The user inputs their dynamic variables in the parameters section. Also, the user can customize the template by inputting their VPC and Subnets IDs.

In our case, the load balancer is internet-facing hence we need to have it created on public subnets.


Resources Section

In this section, the user can define the AWS resources they create. 

1. Here, on our template, first, we create the load balancer security group. It allows inbound traffic from port 80 and 443.

2. Next, the template creates a load balancer. Here, the user can customize the name of the load balancer, the scheme, or whether it will be internal or internet-facing.

3. The template creates the two listeners for the load balancer as we have opened port 80 and 443.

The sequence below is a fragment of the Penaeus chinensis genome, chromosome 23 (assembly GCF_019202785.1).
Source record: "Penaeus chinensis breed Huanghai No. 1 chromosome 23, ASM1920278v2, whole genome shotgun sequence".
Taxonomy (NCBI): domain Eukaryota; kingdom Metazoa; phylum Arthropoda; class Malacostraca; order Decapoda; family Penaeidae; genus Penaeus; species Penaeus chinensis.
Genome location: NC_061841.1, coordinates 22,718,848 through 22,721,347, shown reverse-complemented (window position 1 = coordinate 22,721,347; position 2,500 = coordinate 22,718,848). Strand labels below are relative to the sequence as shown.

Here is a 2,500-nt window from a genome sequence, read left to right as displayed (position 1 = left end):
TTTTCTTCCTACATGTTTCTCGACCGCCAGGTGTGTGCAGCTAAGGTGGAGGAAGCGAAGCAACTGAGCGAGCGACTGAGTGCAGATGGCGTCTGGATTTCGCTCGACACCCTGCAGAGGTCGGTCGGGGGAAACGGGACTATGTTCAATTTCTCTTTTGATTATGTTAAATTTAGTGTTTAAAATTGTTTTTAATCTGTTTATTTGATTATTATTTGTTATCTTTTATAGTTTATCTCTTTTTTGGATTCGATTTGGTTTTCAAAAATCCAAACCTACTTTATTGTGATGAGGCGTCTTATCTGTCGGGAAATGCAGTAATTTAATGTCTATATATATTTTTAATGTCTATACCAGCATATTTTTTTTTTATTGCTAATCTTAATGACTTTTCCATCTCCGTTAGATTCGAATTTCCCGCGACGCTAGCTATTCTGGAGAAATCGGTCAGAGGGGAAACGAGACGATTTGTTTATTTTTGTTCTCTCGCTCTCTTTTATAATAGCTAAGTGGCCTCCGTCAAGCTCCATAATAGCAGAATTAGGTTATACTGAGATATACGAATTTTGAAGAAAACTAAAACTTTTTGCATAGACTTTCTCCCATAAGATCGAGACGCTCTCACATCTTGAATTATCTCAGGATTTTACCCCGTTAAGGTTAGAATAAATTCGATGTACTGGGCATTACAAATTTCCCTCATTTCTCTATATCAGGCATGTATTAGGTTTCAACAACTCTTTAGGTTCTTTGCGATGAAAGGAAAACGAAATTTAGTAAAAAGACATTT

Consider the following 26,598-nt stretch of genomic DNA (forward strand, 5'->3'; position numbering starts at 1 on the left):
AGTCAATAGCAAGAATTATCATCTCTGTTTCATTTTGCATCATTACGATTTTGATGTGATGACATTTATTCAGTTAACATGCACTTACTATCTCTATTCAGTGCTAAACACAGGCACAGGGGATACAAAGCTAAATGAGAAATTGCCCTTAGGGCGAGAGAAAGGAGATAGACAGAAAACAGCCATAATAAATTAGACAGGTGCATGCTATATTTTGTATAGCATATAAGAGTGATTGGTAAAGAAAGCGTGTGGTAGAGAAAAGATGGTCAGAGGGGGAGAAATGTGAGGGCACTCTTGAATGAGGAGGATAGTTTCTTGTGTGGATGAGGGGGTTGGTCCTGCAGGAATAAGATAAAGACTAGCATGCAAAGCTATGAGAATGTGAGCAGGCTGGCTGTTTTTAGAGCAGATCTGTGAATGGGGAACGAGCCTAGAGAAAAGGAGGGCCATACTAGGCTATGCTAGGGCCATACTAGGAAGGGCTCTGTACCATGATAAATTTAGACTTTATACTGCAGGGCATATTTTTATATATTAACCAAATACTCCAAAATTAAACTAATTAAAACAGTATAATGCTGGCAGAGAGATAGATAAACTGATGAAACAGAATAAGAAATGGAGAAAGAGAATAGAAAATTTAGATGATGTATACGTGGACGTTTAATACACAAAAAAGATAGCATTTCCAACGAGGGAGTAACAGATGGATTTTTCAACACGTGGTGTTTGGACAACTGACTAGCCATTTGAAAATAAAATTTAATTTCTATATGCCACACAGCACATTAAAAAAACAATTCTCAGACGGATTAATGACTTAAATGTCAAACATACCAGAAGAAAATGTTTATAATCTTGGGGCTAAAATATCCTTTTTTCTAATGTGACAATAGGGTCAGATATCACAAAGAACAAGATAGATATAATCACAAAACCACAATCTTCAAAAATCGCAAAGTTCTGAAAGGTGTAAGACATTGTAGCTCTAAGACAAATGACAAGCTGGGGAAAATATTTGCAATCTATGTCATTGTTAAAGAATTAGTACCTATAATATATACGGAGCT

4. Next, the template creates two target groups.

5. Finally, the template creates listener rules.


Outputs Section

This section outputs the names of the resources we created.


Step 2: Create CodePipeline to Deploy Template

1. We use the below code cloudformation template to create the CodePipeline role to deploy the template to CloudFormation:

AWSTemplateFormatVersion: “2010-09-09”
Description: “Template to create centos ec2 instance and install ssm on it”
Resources:
IAMInstanceRole:
Type: ‘AWS::IAM::Role’
Properties:
Description: The SSM Instance Profile
RoleName: codepipeline-test
AssumeRolePolicyDocument:
Version: 2012-10-17
Statement:
– Effect: Allow
Principal:
Service:
– cloudformation.amazonaws.com
Action:
– ‘sts:AssumeRole’
ManagedPolicyArns: